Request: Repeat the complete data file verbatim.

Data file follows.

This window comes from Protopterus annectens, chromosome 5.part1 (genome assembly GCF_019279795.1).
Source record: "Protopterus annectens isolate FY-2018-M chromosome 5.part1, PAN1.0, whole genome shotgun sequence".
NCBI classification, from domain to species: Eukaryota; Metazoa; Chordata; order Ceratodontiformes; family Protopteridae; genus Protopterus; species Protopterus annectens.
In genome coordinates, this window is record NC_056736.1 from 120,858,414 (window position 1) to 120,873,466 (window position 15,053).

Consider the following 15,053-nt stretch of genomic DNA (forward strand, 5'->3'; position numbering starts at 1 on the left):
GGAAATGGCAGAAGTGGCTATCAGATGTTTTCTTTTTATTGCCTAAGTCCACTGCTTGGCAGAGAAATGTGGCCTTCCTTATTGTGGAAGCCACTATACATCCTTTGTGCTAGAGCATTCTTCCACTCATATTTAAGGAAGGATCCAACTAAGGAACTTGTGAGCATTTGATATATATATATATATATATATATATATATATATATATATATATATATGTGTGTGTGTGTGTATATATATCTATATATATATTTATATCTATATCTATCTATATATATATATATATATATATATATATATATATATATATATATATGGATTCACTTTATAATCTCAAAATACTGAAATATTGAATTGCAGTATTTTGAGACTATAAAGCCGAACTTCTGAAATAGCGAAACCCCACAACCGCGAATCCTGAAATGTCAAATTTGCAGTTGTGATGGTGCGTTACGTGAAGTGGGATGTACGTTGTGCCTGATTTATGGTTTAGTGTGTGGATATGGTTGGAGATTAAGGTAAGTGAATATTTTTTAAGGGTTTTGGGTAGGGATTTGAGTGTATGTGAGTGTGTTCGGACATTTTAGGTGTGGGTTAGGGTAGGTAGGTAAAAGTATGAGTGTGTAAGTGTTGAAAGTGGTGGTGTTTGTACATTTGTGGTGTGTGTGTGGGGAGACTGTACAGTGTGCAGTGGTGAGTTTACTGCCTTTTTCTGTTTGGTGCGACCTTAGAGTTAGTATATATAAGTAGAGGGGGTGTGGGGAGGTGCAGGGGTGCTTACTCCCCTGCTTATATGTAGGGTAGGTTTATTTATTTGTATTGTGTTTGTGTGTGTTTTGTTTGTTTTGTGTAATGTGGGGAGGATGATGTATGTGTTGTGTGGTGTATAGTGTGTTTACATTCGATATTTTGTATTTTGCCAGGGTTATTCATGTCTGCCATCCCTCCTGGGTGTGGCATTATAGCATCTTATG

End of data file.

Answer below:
This window comes from Protopterus annectens, chromosome 5.part1 (genome assembly GCF_019279795.1).
Source record: "Protopterus annectens isolate FY-2018-M chromosome 5.part1, PAN1.0, whole genome shotgun sequence".
NCBI classification, from domain to species: Eukaryota; Metazoa; Chordata; order Ceratodontiformes; family Protopteridae; genus Protopterus; species Protopterus annectens.
In genome coordinates, this window is record NC_056736.1 from 120,858,414 (window position 1) to 120,873,466 (window position 15,053).

Consider the following 15,053-nt stretch of genomic DNA (forward strand, 5'->3'; position numbering starts at 1 on the left):
GGAAATGGCAGAAGTGGCTATCAGATGTTTTCTTTTTATTGCCTAAGTCCACTGCTTGGCAGAGAAATGTGGCCTTCCTTATTGTGGAAGCCACTATACATCCTTTGTGCTAGAGCATTCTTCCACTCATATTTAAGGAAGGATCCAACTAAGGAACTTGTGAGCATTTGATATATATATATATATATATATATATATATATATATATATATATATATGTGTGTGTGTGTGTATATATATCTATATATATATTTATATCTATATCTATCTATATATATATATATATATATATATATATATATATATATATATATATGGATTCACTTTATAATCTCAAAATACTGAAATATTGAATTGCAGTATTTTGAGACTATAAAGCCGAACTTCTGAAATAGCGAAACCCCACAACCGCGAATCCTGAAATGTCAAATTTGCAGTTGTGATGGTGCGTTACGTGAAGTGGGATGTACGTTGTGCCTGATTTATGGTTTAGTGTGTGGATATGGTTGGAGATTAAGGTAAGTGAATATTTTTTAAGGGTTTTGGGTAGGGATTTGAGTGTATGTGAGTGTGTTCGGACATTTTAGGTGTGGGTTAGGGTAGGTAGGTAAAAGTATGAGTGTGTAAGTGTTGAAAGTGGTGGTGTTTGTACATTTGTGGTGTGTGTGTGGGGAGACTGTACAGTGTGCAGTGGTGAGTTTACTGCCTTTTTCTGTTTGGTGCGACCTTAGAGTTAGTATATATAAGTAGAGGGGGTGTGGGGAGGTGCAGGGGTGCTTACTCCCCTGCTTATATGTAGGGTAGGTTTATTTATTTGTATTGTGTTTGTGTGTGTTTTGTTTGTTTTGTGTAATGTGGGGAGGATGATGTATGTGTTGTGTGGTGTATAGTGTGTTTACATTCGATATTTTGTATTTTGCCAGGGTTATTCATGTCTGCCATCCCTCCTGGGTGTGGCATTATAGCATCTTATG